While the Usonian ideal was an affordable house for working-class people in more rural (or at least suburban) environments, the wealthy Walters family paid a princely sum to Wright for a “liberating” house that came with some unforeseen costs and limitations (above and beyond the wildly excessive price of construction). While ostensibly designed to be inhabited year-round, the house was really only comfortably livable for three seasons; without working fireplaces and more serious insulation, it wasn’t an especially pleasant place to be in an Iowa winter on the river. Like many of Wright’s flat-roofed houses, the Walter property suffered from water damage and leakage — when the Iowa Dept. of Natural Resources took it over, they installed a membrane to correct the roof problem and protect the structure from further harm. The most intrusive cost of all, however, was the unpredictable presence of Wright himself, who visited in order to tend his creation and forbid the introduction of decorative elements without his approval. The Walters had purchased beauty, and Wright meant to see that beauty maintained — what the house’s own design didn’t train its residents to do, the house’s designer would reinforce or correct himself. Buying the house apparently meant buying the right to live in an artwork, under careful supervision. For the Walters, who wanted their home “to be a symbol of how big dreams can be attained when they are fueled by hard work,” the Usonian ideal offered a strangely expensive liberation under artistic constraint.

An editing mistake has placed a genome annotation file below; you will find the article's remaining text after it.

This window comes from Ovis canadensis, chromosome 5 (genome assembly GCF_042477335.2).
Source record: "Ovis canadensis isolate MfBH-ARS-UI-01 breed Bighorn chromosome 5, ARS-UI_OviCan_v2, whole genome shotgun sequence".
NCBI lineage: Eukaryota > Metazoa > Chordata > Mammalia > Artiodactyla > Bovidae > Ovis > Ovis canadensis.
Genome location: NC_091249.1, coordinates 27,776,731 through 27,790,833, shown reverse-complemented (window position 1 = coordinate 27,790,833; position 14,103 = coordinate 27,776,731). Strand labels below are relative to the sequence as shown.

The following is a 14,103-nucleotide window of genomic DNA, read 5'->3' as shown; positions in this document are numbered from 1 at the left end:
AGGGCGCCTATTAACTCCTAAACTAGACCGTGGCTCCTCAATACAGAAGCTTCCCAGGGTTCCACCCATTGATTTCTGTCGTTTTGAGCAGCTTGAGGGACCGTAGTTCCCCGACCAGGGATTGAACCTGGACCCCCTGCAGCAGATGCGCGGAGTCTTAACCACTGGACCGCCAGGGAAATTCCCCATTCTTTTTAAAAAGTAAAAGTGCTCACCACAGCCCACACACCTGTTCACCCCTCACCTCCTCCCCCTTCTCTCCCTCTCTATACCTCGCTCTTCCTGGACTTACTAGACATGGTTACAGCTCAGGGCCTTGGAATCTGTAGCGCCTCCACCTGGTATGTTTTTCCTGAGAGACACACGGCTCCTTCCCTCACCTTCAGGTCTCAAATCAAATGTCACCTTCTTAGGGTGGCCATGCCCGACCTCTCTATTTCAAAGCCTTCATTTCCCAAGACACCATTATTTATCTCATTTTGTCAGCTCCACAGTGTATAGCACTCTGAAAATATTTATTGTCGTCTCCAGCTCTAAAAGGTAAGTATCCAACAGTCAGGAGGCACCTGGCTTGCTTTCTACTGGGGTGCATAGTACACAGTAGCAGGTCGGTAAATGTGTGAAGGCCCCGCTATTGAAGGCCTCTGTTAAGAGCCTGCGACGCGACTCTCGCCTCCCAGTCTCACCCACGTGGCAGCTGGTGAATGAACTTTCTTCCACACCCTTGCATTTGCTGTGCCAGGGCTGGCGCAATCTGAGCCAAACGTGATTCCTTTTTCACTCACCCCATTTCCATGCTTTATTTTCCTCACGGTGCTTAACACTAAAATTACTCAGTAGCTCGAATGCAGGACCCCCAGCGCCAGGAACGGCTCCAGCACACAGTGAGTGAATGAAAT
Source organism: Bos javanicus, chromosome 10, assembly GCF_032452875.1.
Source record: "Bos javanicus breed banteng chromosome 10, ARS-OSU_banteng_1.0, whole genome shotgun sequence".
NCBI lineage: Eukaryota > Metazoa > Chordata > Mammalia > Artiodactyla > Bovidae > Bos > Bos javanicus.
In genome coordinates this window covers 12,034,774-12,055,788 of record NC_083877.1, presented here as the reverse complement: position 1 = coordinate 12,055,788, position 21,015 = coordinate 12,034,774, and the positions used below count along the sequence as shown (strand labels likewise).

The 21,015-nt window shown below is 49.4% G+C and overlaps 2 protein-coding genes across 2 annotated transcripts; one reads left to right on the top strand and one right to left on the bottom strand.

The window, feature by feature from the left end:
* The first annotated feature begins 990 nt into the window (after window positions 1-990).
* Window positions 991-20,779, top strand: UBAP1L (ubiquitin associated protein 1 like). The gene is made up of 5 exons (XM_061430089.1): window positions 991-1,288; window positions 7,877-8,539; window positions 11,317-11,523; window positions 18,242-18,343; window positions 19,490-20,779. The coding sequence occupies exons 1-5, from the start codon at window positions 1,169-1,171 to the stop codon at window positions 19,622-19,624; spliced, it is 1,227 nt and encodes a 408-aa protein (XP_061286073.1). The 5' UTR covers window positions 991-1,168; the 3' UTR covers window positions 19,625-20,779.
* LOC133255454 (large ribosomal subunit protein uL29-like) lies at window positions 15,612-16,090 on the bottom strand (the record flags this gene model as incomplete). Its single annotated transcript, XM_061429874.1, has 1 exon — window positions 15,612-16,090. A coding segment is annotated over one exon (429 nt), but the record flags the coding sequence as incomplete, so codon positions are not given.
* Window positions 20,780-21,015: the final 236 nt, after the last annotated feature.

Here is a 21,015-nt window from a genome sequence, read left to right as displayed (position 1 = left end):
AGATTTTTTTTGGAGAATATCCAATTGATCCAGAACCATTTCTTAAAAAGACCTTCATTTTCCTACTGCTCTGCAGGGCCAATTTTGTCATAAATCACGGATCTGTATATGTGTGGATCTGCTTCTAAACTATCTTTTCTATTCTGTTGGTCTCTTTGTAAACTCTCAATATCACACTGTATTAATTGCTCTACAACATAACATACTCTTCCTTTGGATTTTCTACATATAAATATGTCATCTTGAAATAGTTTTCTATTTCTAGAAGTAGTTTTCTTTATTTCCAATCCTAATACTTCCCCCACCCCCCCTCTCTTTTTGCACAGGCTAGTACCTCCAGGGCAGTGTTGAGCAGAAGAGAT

[For a full set of pictures from the Walter House, click here!]